With the evening coming to a close, there was just time for a quick filler.  Black commented that there was always “the old favourite” and since Pine claimed he’d not actually played it (though the logbook proved he had), there was no opposition to a quick closing game of 6 Nimmt!.  We reminded Pine of the rules:  players simultaneously choose a card, then simultaneously reveal them before playing them in ascending order placing each on on the highest card that is lower than the card being played.  When the sixth card is added to a row, the first five are taken and the number of heads contributes to the player’s score, lowest score wins.  The thing that makes the game so compelling is that any grip is incredibly tenuous and once it begins to go wrong it tends to escalate horribly.  In the first round, Green seemed to pick up everything and in the second it was Burgundy’s turn.  Black and Pine had two mediocre rounds and Purple made the only clean sweep.  It was Blue who got lucky this time though with two very good rounds totaling just two and four, so she took the game with a combined total of six, slightly ahead of Purple with twelve.

6 Nimmt
– Image by boardGOATS

We tend to play a variant over two rounds with half the deck in each round and not resetting the table in between.  This led to a bit of discussion as to why things tend to cascade.  The problem is that there are always some rows that get blocked off as they pick up a couple of high scoring cards as well as a finishing with a high face value card.  This means the chance of a player being forced to add something to (and take the row) is small, and nobody will take it voluntarily as the hit is too great.  In our game, three rows got blocked off early on in the first round which meant we spent nearly the whole game playing cards on one row.  The problem is that once a player has used, say, a low card that card is no-longer available, so the player is likely to be in the same position next time  too.  In the case of a six player game, things are exacerbated because it is the sixth card that triggers the pick up.  Thus, in our game, the first first player would take the singleton, leaving the next four players to add to the row and the player with the highest card to take the row and no better off for next time.  That doesn’t really detract from the fun though and it is still wonderfully stressful in a good way, so justifiably one of our favourite fillers.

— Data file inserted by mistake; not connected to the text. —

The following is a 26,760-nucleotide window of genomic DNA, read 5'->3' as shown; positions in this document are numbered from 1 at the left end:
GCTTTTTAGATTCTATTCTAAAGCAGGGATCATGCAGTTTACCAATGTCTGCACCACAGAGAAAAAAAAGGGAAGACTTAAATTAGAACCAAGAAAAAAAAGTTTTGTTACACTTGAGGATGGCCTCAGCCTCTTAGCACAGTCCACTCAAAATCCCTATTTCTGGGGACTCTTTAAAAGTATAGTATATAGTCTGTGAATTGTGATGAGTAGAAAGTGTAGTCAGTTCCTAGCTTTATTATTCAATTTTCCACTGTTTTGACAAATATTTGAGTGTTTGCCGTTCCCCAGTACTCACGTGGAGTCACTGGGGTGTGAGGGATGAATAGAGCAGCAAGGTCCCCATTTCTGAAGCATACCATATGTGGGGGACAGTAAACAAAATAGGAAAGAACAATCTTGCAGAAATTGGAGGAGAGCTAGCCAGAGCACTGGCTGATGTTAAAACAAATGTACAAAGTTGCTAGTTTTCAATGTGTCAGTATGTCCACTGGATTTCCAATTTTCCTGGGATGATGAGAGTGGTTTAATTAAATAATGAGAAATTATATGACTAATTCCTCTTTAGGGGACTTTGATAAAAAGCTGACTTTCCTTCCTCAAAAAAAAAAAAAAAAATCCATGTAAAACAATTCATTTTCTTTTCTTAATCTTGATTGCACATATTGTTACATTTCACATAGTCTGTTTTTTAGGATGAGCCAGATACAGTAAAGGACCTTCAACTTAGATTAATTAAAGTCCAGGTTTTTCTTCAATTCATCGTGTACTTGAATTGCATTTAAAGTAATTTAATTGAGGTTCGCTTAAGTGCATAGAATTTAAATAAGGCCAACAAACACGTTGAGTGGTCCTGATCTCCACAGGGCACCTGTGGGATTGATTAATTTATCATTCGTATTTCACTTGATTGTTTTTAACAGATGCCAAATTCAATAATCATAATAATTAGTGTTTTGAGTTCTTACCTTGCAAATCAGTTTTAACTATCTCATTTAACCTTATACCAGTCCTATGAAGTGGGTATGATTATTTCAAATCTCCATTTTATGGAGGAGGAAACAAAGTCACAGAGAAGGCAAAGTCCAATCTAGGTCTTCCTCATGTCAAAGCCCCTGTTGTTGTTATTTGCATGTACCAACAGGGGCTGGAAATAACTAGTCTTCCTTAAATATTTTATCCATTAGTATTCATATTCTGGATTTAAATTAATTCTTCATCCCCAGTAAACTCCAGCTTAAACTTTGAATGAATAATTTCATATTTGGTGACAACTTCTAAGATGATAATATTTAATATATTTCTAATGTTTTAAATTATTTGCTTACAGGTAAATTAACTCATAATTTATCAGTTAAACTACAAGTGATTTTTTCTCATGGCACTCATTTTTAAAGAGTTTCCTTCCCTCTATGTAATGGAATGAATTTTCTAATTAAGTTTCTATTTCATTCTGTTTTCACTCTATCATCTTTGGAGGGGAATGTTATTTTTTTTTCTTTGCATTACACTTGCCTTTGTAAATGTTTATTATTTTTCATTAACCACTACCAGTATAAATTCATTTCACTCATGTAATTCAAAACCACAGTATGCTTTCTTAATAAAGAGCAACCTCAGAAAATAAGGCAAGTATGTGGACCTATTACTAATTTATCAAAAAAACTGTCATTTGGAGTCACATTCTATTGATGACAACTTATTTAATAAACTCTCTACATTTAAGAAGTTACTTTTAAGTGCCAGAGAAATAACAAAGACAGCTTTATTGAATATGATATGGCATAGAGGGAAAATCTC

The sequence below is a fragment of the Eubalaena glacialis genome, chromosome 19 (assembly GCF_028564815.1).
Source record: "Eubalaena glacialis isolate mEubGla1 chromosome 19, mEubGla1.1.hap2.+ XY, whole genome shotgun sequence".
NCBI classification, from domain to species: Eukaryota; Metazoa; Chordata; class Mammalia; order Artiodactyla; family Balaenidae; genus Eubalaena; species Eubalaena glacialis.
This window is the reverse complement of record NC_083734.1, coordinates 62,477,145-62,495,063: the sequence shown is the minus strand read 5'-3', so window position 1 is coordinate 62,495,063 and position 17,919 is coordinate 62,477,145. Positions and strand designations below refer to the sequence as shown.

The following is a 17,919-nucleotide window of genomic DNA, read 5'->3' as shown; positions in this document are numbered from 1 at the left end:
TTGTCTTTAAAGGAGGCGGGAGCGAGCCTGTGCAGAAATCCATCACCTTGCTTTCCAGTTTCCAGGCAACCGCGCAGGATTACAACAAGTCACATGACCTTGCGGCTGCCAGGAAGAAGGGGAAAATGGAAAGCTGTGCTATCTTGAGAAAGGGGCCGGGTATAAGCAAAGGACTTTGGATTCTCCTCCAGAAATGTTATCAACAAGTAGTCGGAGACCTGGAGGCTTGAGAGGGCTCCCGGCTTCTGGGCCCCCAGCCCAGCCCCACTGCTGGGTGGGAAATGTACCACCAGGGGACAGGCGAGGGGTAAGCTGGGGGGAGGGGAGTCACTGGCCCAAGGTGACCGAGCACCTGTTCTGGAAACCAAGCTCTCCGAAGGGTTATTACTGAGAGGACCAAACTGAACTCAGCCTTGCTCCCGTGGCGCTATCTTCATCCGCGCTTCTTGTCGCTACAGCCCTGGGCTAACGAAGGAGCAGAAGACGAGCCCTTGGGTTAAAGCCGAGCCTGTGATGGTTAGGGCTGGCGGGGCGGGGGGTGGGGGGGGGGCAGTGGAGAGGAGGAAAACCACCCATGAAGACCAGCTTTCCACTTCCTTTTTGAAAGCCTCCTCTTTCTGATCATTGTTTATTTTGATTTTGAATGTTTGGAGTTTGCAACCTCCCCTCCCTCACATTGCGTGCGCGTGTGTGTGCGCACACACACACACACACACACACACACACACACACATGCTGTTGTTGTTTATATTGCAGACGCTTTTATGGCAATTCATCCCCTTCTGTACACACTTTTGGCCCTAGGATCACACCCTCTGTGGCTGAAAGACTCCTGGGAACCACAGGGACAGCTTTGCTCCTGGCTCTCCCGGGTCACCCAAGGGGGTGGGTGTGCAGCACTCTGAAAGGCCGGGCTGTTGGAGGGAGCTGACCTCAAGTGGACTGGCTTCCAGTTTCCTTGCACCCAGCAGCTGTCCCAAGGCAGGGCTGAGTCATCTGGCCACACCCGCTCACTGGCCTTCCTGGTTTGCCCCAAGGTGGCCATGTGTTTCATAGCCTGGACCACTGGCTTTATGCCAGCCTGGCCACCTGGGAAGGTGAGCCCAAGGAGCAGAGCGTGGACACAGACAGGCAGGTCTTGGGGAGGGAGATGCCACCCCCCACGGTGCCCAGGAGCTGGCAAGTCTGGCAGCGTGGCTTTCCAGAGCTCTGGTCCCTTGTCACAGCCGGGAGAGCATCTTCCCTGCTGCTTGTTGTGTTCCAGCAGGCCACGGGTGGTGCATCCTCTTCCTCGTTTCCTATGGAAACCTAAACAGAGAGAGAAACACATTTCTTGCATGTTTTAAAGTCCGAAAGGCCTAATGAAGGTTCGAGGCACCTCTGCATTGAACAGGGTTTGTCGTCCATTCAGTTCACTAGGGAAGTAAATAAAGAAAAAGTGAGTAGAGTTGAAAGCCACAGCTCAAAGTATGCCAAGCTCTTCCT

6 Nimmt
– Image by boardGOATS